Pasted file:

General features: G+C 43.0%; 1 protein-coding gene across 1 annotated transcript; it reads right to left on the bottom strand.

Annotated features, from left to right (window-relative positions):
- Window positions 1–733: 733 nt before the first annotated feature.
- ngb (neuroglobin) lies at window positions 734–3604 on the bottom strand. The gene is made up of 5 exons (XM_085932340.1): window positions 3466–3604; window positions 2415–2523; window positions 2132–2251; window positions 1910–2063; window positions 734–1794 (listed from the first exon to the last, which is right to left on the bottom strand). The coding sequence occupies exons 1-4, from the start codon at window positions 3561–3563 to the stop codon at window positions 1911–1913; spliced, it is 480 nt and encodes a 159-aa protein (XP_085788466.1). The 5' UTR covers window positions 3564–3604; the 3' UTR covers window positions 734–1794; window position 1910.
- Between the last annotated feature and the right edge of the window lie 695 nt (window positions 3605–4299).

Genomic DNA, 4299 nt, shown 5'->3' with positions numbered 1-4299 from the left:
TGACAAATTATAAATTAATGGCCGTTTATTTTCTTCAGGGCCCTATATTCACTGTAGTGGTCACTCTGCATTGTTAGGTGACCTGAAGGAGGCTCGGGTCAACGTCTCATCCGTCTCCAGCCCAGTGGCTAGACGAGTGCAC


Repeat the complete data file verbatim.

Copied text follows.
General features: G+C 43.0%; 1 protein-coding gene across 1 annotated transcript; it reads right to left on the bottom strand.

Annotated features, from left to right (window-relative positions):
- Window positions 1–733: 733 nt before the first annotated feature.
- ngb (neuroglobin) lies at window positions 734–3604 on the bottom strand. The gene is made up of 5 exons (XM_085932340.1): window positions 3466–3604; window positions 2415–2523; window positions 2132–2251; window positions 1910–2063; window positions 734–1794 (listed from the first exon to the last, which is right to left on the bottom strand). The coding sequence occupies exons 1-4, from the start codon at window positions 3561–3563 to the stop codon at window positions 1911–1913; spliced, it is 480 nt and encodes a 159-aa protein (XP_085788466.1). The 5' UTR covers window positions 3564–3604; the 3' UTR covers window positions 734–1794; window position 1910.
- Between the last annotated feature and the right edge of the window lie 695 nt (window positions 3605–4299).

Genomic DNA, 4299 nt, shown 5'->3' with positions numbered 1-4299 from the left:
TGACAAATTATAAATTAATGGCCGTTTATTTTCTTCAGGGCCCTATATTCACTGTAGTGGTCACTCTGCATTGTTAGGTGACCTGAAGGAGGCTCGGGTCAACGTCTCATCCGTCTCCAGCCCAGTGGCTAGACGAGTGCAC